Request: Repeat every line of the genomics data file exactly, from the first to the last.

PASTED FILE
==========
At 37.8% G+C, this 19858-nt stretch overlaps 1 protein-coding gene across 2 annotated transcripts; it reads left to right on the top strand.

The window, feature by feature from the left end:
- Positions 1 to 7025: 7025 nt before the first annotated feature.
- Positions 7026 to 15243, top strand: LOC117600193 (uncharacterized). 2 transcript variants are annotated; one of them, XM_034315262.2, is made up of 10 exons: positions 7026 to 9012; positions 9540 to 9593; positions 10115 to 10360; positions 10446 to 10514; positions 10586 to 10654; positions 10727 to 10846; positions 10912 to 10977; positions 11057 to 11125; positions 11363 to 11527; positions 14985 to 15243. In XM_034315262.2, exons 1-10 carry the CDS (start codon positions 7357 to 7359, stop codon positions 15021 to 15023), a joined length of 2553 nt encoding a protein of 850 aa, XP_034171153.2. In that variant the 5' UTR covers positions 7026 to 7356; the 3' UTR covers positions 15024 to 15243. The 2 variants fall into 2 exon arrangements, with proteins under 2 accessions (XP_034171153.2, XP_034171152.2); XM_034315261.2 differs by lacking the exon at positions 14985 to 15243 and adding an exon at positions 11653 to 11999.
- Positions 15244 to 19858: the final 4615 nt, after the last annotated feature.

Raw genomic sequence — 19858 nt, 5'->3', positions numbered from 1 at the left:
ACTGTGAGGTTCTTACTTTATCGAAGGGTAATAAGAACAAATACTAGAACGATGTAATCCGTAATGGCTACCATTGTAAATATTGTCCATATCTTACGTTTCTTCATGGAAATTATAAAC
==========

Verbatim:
At 37.8% G+C, this 19858-nt stretch overlaps 1 protein-coding gene across 2 annotated transcripts; it reads left to right on the top strand.

The window, feature by feature from the left end:
- Positions 1 to 7025: 7025 nt before the first annotated feature.
- Positions 7026 to 15243, top strand: LOC117600193 (uncharacterized). 2 transcript variants are annotated; one of them, XM_034315262.2, is made up of 10 exons: positions 7026 to 9012; positions 9540 to 9593; positions 10115 to 10360; positions 10446 to 10514; positions 10586 to 10654; positions 10727 to 10846; positions 10912 to 10977; positions 11057 to 11125; positions 11363 to 11527; positions 14985 to 15243. In XM_034315262.2, exons 1-10 carry the CDS (start codon positions 7357 to 7359, stop codon positions 15021 to 15023), a joined length of 2553 nt encoding a protein of 850 aa, XP_034171153.2. In that variant the 5' UTR covers positions 7026 to 7356; the 3' UTR covers positions 15024 to 15243. The 2 variants fall into 2 exon arrangements, with proteins under 2 accessions (XP_034171153.2, XP_034171152.2); XM_034315261.2 differs by lacking the exon at positions 14985 to 15243 and adding an exon at positions 11653 to 11999.
- Positions 15244 to 19858: the final 4615 nt, after the last annotated feature.

Raw genomic sequence — 19858 nt, 5'->3', positions numbered from 1 at the left:
ACTGTGAGGTTCTTACTTTATCGAAGGGTAATAAGAACAAATACTAGAACGATGTAATCCGTAATGGCTACCATTGTAAATATTGTCCATATCTTACGTTTCTTCATGGAAATTATAAAC